As for your second question, I haven’t worked on a web site project so I don’t really know for sure, but I don’t think there should be a difference (at least, for the “configProtectedData” part). The best way to find this out is to try if it works. 🙂

      Finally, assuming you are going to host the web site on Azure, don’t forget to add the certificate in Azure portal. For websites, there isn’t a separate “Certificates” tab in the portal; you can upload the certificate from within the “Configure” tab. 🙂

      • Raymond

        Thanks for the follow up. My problem seems to be that I cant add the “thumbprint” attribute to the add element. I was wondering if it was a version thing, or a project type thing…
        R

        • If by “I can’t add the thumbprint attribute” you mean Visual Studio gives a warning that says “The ‘thumbprint’ attribute is not allowed”, then you can ignore it because it does not create a problem (I get those warnings too, it’s normal). aspnet_regiis tool recognizes that tag and everything works as intented when you compile and deploy your project.

          Actually, Visual Studio gives even more warnings after the encryption, because it does not recognize the encrypted value. Take a look at the screenshot below:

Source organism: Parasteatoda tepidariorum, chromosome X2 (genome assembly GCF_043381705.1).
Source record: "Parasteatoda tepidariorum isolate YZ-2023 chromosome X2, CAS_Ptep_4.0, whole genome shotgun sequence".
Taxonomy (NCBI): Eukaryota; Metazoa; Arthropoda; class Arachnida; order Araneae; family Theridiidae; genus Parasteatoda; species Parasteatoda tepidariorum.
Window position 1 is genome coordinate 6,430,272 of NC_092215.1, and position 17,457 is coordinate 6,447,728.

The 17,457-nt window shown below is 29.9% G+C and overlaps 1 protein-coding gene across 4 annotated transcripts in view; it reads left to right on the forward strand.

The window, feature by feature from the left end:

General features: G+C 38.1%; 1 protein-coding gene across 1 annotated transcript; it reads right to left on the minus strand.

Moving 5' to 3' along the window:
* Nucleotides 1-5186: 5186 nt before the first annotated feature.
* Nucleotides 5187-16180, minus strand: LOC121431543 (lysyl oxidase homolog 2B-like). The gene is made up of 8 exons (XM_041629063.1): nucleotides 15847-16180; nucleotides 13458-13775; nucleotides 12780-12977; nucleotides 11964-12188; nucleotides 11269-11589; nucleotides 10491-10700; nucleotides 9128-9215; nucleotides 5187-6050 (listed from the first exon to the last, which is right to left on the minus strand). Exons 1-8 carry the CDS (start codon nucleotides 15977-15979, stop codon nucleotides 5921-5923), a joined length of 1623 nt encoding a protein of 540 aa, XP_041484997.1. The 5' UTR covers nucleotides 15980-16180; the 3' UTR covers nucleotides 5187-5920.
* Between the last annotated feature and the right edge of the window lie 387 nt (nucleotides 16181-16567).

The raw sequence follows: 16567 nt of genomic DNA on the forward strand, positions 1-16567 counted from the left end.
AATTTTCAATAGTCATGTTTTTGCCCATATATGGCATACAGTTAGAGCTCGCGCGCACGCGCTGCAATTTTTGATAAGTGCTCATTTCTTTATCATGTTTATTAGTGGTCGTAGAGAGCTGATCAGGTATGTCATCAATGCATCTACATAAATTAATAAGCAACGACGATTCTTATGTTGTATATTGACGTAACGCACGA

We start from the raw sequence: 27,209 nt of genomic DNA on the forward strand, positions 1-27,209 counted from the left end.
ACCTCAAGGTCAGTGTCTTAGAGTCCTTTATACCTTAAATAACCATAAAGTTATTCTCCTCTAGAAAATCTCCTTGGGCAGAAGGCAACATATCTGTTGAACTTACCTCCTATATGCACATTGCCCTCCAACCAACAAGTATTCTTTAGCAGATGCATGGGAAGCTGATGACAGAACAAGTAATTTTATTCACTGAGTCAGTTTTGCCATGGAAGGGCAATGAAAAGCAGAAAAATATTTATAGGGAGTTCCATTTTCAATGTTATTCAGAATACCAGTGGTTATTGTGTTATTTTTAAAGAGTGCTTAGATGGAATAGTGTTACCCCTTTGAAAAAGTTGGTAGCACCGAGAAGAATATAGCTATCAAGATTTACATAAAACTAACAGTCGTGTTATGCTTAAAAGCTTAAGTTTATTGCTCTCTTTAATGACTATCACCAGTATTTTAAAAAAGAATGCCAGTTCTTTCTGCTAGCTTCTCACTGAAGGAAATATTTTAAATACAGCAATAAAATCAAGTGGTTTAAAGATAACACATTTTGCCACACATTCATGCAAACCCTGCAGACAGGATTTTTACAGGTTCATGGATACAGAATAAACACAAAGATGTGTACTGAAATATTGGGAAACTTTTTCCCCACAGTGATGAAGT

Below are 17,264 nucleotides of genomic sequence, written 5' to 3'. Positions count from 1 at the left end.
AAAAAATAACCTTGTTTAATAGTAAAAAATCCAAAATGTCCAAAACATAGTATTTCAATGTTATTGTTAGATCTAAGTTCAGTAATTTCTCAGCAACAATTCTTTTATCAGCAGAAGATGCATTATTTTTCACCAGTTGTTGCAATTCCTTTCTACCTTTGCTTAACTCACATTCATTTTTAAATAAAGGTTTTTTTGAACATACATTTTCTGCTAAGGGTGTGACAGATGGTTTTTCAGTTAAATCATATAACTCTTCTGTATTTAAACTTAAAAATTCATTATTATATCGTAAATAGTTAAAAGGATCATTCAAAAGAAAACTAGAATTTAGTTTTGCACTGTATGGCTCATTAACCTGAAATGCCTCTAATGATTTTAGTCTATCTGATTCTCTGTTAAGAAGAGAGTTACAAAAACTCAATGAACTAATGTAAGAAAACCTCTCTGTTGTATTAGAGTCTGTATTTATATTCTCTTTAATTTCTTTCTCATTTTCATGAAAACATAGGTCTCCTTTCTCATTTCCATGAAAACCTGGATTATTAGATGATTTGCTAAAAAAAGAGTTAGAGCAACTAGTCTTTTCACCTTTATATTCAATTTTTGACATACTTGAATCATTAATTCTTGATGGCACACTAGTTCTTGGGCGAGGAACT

This is from the project that I used for demonstration in the article, and it works. 🙂

  2. Sebastian

    Great!

    I’m getting this parse error

    Configuration Error
    Description: An error occurred during the processing of a configuration file required to service this request. Please review the specific error details below and modify your configuration file appropriately.

    Parser Error Message: Failed to decrypt using provider ‘CustomProvider’. Error message from the provider: Value cannot be null.
    Parameter name: keyObject

    Source Error:

    Line 112:
    Line 113:
    Line 114:
    Line 115:
    Line 116:

    • ananth

      i am getting Error Message: Failed to decrypt using provider ‘CustomProvider,No certificate was found for thumbprint can u pls help me

  3. David

    Nice article, quick question though. Am I able to use this same process if I am NOT using Azure Web Roles? I am not using an Azure Cloud Service project in my solution, I am simply using Azure Websites. Thanks in advance.

  4. Kay Lee

    Hello, I tried on RSA and DPAPI much time but found your blog fortunately. I’ve followed your solution successfully(encrypted successfully with aspnet regiis). However, when after I deployed my WCF to Azure Cloud Service and run it, error showed ‘couldn’t load assembly PKCS12ProtectedConfigurationProvider’ and I adopted some solution for this by adding RegisterGAC.cmd and gacutil.exe to my WCF project but after this addition, even I couldn’t access to the Azure Cloud Service webpage.
    Can we also use your solution in case of WCF (Windows Communication Foundation) which will be deployed to Azure Cloud Service? And How can we overcome an error like ‘couldn’t load assembly PKCS12ProtectedConfigurationProvider’ ?
    Your solution approached to me as bright light and hope but I’ve lost again….
    Any of your little advice will be highly appreciated ! 🙂